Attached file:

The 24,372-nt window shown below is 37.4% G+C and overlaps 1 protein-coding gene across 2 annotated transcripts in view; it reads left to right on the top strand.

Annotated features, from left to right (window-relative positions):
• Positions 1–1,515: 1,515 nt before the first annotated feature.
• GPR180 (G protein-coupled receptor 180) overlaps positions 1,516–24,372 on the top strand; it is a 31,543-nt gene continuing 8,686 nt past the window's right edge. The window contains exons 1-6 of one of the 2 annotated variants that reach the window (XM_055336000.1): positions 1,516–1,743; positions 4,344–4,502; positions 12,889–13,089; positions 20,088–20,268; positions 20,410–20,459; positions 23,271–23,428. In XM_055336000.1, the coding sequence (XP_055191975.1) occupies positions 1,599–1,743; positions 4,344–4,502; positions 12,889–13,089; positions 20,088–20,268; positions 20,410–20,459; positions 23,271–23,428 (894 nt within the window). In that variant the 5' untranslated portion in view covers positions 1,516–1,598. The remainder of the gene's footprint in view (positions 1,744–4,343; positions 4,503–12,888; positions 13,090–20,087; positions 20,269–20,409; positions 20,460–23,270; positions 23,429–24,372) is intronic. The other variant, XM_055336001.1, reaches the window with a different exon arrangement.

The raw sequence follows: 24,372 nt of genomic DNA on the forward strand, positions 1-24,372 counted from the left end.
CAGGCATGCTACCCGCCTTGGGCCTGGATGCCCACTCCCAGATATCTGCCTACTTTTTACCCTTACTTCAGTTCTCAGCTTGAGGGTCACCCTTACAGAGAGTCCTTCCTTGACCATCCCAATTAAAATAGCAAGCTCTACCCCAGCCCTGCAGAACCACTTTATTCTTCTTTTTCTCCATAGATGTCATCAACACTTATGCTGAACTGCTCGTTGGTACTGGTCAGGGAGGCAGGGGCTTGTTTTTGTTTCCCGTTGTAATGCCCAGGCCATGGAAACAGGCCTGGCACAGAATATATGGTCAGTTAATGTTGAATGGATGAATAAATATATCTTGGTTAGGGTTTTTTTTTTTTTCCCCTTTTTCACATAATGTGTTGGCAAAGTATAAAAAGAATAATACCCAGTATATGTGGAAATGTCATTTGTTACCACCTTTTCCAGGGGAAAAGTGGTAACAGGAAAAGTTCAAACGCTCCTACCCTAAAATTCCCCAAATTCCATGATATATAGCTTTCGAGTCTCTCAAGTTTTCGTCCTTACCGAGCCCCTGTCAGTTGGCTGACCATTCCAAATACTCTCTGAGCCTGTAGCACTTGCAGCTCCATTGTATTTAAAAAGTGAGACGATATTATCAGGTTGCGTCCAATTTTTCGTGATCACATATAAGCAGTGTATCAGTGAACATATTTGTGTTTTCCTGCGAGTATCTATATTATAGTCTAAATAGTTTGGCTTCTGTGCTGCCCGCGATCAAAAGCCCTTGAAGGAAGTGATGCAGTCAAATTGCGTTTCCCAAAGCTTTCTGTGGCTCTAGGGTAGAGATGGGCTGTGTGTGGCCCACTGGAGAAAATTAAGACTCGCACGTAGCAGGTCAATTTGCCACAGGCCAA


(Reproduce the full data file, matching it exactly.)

The 24,372-nt window shown below is 37.4% G+C and overlaps 1 protein-coding gene across 2 annotated transcripts in view; it reads left to right on the top strand.

Annotated features, from left to right (window-relative positions):
• Positions 1–1,515: 1,515 nt before the first annotated feature.
• GPR180 (G protein-coupled receptor 180) overlaps positions 1,516–24,372 on the top strand; it is a 31,543-nt gene continuing 8,686 nt past the window's right edge. The window contains exons 1-6 of one of the 2 annotated variants that reach the window (XM_055336000.1): positions 1,516–1,743; positions 4,344–4,502; positions 12,889–13,089; positions 20,088–20,268; positions 20,410–20,459; positions 23,271–23,428. In XM_055336000.1, the coding sequence (XP_055191975.1) occupies positions 1,599–1,743; positions 4,344–4,502; positions 12,889–13,089; positions 20,088–20,268; positions 20,410–20,459; positions 23,271–23,428 (894 nt within the window). In that variant the 5' untranslated portion in view covers positions 1,516–1,598. The remainder of the gene's footprint in view (positions 1,744–4,343; positions 4,503–12,888; positions 13,090–20,087; positions 20,269–20,409; positions 20,460–23,270; positions 23,429–24,372) is intronic. The other variant, XM_055336001.1, reaches the window with a different exon arrangement.

The raw sequence follows: 24,372 nt of genomic DNA on the forward strand, positions 1-24,372 counted from the left end.
CAGGCATGCTACCCGCCTTGGGCCTGGATGCCCACTCCCAGATATCTGCCTACTTTTTACCCTTACTTCAGTTCTCAGCTTGAGGGTCACCCTTACAGAGAGTCCTTCCTTGACCATCCCAATTAAAATAGCAAGCTCTACCCCAGCCCTGCAGAACCACTTTATTCTTCTTTTTCTCCATAGATGTCATCAACACTTATGCTGAACTGCTCGTTGGTACTGGTCAGGGAGGCAGGGGCTTGTTTTTGTTTCCCGTTGTAATGCCCAGGCCATGGAAACAGGCCTGGCACAGAATATATGGTCAGTTAATGTTGAATGGATGAATAAATATATCTTGGTTAGGGTTTTTTTTTTTTTCCCCTTTTTCACATAATGTGTTGGCAAAGTATAAAAAGAATAATACCCAGTATATGTGGAAATGTCATTTGTTACCACCTTTTCCAGGGGAAAAGTGGTAACAGGAAAAGTTCAAACGCTCCTACCCTAAAATTCCCCAAATTCCATGATATATAGCTTTCGAGTCTCTCAAGTTTTCGTCCTTACCGAGCCCCTGTCAGTTGGCTGACCATTCCAAATACTCTCTGAGCCTGTAGCACTTGCAGCTCCATTGTATTTAAAAAGTGAGACGATATTATCAGGTTGCGTCCAATTTTTCGTGATCACATATAAGCAGTGTATCAGTGAACATATTTGTGTTTTCCTGCGAGTATCTATATTATAGTCTAAATAGTTTGGCTTCTGTGCTGCCCGCGATCAAAAGCCCTTGAAGGAAGTGATGCAGTCAAATTGCGTTTCCCAAAGCTTTCTGTGGCTCTAGGGTAGAGATGGGCTGTGTGTGGCCCACTGGAGAAAATTAAGACTCGCACGTAGCAGGTCAATTTGCCACAGGCCAA